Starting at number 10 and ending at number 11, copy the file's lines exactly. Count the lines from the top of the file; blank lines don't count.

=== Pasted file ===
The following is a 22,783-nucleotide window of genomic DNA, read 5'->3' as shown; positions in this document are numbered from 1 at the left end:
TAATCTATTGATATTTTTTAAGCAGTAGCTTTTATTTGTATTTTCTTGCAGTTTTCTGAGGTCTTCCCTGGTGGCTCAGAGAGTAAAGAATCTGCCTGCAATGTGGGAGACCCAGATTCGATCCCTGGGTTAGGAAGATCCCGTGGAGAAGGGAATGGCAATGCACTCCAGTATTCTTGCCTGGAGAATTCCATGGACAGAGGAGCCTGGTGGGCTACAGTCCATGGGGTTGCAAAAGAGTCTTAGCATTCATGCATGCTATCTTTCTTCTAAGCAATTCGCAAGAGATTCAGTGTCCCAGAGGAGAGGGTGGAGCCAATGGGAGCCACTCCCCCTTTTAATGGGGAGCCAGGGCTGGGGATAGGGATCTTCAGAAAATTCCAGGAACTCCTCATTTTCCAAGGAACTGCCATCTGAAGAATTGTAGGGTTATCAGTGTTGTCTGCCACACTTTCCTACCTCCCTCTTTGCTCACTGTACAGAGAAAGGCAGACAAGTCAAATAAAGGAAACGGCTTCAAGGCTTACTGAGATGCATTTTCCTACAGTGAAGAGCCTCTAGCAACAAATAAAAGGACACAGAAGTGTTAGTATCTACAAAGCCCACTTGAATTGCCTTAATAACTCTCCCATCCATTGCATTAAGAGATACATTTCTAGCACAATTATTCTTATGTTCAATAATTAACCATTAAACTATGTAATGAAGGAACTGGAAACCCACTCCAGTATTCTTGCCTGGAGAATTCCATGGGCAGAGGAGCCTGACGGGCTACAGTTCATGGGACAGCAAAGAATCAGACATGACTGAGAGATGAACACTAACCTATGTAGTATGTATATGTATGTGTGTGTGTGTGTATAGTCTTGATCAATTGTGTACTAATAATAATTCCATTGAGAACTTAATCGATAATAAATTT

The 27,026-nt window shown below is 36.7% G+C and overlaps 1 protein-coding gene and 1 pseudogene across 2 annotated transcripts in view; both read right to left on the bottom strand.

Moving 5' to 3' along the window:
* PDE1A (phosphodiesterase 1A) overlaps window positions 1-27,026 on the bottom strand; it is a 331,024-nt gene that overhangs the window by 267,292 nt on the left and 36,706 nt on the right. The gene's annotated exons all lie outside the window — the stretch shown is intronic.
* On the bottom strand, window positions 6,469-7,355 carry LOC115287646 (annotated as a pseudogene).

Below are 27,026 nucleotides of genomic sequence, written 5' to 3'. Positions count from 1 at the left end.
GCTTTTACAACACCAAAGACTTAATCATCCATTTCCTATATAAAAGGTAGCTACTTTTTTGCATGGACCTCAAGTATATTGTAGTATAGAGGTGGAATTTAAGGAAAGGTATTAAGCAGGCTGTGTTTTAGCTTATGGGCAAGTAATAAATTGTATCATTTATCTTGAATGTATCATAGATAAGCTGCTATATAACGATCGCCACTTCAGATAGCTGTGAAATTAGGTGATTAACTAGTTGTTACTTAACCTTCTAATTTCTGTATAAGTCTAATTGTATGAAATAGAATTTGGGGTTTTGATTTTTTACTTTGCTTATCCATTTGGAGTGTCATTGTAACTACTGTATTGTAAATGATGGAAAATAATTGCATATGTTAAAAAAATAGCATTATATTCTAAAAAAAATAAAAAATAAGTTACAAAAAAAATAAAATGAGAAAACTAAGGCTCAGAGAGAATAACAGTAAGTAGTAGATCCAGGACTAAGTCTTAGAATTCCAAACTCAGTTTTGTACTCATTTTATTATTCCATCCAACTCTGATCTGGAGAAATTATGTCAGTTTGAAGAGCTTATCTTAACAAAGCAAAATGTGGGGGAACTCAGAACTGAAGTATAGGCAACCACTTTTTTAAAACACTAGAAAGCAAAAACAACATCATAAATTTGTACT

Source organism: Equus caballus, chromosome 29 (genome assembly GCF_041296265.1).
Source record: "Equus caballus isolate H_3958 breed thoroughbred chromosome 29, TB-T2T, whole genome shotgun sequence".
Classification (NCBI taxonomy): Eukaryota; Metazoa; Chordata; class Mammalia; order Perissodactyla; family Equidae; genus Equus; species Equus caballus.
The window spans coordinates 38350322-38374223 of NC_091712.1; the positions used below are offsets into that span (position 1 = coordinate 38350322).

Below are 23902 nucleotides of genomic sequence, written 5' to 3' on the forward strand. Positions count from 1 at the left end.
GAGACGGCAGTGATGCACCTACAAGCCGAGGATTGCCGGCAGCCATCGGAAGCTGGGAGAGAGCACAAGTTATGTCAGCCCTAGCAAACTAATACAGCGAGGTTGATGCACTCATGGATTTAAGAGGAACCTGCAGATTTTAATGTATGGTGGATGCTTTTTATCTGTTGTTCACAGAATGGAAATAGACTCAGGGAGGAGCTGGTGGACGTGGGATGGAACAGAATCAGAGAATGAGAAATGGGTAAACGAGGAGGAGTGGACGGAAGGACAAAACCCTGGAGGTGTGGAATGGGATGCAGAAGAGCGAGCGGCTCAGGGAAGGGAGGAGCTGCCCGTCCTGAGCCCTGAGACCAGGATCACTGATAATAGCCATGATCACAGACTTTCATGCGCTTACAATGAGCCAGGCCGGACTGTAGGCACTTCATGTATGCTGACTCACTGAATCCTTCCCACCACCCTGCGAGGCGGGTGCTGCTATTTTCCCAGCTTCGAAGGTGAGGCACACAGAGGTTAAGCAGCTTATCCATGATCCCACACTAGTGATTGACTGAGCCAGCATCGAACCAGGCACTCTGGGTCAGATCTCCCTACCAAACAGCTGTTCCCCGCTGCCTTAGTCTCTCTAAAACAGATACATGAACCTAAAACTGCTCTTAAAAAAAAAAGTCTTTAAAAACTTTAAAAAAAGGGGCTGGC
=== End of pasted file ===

Source record: "Equus caballus isolate H_3958 breed thoroughbred chromosome 29, TB-T2T, whole genome shotgun sequence".
Classification (NCBI taxonomy): Eukaryota; Metazoa; Chordata; class Mammalia; order Perissodactyla; family Equidae; genus Equus; species Equus caballus.